George C Constant’s Answers

George C Constant

Lexington Estate Planning Attorney.

Contributor Level 8
  1. Si'm executor and heir of my grandmoms will do i need to do probate when i am on her bank acc as joint signer or can i handle i

    Answered over 4 years ago.

    1. Christopher W. Vaughn-Martel
    2. George C Constant
    3. Paul Stephen Johnson
    3 lawyer answers

    If the Savings and Checking accounts were registered to you and your grandmother as joint tenants with rights of survivorship, then they automatically passed to you at her death, and would not be subject to probate. You may want to go to the bank to confirm the registration on the account.

  2. Does beneficiary have to sign off on all sales of property?

    Answered over 4 years ago.

    1. George C Constant
    2. Charles Edward Mcwilliams Jr.
    3. Steven J. Fromm
    3 lawyer answers

    The beneficiaries do not have to sign off on the sale of Trust property. It is important to look at the Trust instrument to see if there is specicfic direction to retain this poroperty in the trust. If not, the Trustee's generally have control over the Trust's investments, and have fiduciary obligation to manage those investments for the benefit of all the beneficiaries. In fact, it is possible that a vacation home may not be deemed a prudent Trust investment and under such circumstance, if the...

    1 lawyer agreed with this answer

  3. How do you revoke a dpoa?

    Answered over 4 years ago.

    1. George C Constant
    2. Steven J. Fromm
    2 lawyer answers

    A durable power of attorney is often revoked when the principal (your mother in this case) signs a new durble power of attorney, stating that she expressly revokes the prior one. Also, your mother could go to third party insitutions such as her bank and inform them that she has revoked your power. It is possible that in your mother's case, her mental state is such that she lacks the capacity to revoke her power of attorney.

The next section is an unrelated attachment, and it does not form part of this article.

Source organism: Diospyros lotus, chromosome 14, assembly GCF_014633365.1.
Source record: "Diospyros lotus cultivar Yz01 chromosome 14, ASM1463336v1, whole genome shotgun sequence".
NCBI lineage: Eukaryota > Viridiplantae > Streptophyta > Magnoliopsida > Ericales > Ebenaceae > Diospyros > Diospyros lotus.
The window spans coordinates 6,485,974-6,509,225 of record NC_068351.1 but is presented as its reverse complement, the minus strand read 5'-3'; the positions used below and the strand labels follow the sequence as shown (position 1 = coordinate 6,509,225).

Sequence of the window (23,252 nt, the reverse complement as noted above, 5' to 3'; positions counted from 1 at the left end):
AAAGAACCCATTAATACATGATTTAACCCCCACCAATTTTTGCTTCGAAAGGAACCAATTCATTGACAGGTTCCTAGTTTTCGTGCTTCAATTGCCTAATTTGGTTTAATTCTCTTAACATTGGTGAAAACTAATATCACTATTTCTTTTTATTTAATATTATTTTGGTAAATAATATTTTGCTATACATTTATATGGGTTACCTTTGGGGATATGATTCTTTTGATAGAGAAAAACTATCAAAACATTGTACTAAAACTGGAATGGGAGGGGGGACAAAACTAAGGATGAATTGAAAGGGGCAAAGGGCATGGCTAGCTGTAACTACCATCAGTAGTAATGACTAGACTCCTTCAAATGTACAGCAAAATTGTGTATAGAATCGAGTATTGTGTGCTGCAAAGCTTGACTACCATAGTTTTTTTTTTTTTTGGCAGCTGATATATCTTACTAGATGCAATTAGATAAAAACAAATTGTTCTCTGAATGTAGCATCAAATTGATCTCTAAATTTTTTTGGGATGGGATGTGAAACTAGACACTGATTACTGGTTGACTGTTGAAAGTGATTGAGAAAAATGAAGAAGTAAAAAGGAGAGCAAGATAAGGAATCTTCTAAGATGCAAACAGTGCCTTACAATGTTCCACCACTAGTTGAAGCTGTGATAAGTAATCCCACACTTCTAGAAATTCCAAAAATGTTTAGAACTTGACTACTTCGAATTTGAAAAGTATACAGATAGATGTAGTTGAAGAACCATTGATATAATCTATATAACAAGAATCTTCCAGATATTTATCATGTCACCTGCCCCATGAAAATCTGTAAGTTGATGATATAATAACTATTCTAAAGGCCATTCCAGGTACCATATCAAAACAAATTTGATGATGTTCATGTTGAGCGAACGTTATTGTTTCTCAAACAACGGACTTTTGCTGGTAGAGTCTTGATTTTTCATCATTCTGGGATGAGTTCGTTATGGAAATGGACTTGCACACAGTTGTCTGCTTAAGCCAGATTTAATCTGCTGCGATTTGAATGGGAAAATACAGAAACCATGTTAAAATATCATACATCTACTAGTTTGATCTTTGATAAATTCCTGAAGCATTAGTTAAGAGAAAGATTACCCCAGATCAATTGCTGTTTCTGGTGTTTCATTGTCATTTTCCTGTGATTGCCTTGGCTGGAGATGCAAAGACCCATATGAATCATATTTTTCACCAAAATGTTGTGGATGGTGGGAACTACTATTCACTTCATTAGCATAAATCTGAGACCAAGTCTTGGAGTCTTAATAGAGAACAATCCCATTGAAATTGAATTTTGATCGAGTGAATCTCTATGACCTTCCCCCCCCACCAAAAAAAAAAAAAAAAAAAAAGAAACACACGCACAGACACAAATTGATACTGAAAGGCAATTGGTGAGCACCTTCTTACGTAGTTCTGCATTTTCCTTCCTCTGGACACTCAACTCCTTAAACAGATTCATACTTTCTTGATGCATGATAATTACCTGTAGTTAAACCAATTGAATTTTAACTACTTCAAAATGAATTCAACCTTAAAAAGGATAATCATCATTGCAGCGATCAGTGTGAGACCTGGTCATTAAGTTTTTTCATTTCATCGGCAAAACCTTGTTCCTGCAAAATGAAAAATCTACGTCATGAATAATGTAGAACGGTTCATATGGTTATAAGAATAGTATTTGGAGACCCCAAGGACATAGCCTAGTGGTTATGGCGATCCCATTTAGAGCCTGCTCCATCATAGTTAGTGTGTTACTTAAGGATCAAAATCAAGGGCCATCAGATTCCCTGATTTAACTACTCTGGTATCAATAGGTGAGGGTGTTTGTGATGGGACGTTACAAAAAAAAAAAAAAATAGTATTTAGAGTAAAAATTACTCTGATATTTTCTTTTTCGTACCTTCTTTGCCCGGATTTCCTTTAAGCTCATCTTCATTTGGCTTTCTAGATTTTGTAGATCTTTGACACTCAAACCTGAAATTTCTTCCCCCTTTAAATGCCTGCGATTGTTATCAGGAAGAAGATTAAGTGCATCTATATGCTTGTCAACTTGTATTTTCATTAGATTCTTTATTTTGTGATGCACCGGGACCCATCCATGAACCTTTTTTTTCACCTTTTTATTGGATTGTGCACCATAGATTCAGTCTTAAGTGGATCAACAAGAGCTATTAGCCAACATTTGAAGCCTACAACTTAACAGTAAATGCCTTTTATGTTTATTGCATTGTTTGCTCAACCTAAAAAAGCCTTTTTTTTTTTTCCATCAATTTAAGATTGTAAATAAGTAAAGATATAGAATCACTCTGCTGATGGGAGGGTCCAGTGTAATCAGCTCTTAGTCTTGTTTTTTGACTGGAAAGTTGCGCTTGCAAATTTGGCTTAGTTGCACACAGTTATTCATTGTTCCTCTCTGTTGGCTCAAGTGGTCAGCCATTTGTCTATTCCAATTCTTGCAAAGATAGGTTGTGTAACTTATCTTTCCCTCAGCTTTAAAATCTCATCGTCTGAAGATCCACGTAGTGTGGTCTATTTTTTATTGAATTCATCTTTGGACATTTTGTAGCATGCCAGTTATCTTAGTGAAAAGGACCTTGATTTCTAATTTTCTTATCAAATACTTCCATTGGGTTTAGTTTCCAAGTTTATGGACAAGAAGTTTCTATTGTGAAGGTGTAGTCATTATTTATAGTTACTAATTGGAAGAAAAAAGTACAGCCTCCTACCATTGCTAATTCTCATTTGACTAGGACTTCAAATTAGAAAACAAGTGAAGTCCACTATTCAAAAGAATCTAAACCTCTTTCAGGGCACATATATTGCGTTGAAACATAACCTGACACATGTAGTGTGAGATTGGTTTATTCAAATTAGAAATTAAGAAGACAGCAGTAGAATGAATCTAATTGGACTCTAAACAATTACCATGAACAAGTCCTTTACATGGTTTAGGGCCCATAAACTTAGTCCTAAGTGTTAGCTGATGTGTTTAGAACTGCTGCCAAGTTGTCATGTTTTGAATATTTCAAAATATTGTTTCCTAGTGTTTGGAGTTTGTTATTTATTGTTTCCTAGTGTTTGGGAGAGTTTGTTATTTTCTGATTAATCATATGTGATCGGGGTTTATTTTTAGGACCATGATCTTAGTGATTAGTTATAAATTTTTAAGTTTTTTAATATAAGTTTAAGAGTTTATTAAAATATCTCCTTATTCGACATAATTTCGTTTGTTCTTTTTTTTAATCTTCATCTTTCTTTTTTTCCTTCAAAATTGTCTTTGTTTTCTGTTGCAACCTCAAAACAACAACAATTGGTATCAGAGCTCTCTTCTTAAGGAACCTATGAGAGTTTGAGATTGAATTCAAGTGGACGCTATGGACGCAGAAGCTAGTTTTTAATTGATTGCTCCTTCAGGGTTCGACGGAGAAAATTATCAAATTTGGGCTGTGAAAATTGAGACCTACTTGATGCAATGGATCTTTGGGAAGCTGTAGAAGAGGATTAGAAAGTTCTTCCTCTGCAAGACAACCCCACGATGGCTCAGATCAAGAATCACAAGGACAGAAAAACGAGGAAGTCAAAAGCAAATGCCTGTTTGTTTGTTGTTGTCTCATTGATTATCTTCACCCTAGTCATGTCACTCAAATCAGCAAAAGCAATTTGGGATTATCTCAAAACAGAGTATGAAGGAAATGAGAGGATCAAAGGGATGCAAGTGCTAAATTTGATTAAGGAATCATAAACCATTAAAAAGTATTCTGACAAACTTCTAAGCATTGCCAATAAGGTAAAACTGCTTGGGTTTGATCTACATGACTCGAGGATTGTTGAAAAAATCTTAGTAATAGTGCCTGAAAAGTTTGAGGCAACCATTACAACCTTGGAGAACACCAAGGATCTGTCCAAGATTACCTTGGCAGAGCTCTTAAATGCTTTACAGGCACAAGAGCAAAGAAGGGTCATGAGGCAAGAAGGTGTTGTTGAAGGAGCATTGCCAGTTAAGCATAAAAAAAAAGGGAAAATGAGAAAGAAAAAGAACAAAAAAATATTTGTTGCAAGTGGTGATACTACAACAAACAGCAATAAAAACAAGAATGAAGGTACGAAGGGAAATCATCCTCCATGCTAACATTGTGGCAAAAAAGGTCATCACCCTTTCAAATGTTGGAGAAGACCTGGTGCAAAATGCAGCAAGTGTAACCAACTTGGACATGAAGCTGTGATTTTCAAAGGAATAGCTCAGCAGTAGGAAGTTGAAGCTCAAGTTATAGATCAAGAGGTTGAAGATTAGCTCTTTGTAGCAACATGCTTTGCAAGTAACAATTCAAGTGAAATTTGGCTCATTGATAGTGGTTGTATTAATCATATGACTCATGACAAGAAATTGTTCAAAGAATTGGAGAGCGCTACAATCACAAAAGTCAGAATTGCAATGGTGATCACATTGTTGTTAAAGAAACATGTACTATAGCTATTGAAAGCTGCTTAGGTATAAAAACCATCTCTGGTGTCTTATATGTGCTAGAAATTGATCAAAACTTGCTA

1 person marked this answer as helpful

  4. Do I have a right to this?

    Answered over 4 years ago.

    1. Henry Daniel Lively
    2. George C Constant
    2 lawyer answers

    If the checking account was registered to you and your father as joint tenants with rights of survivorship, then it is not part of the trust. You are now the sole owner of the account and the trustee does not have any rights to this account. If you decided to transfer the funds to what is now an irrevocable trust (even if your father's trust was revocable when he signed it, it became irrevocable upon his death) you would be deemed to have made a gift, and that could have negative tax...

    1 person marked this answer as helpful

  5. I was my mothers durable power of attorney in wi. i paid out exp. $42K mom exp out of pocket - can i get paid back>thanks

    Answered over 4 years ago.

    1. George C Constant
    2. Michael S. Haber
    2 lawyer answers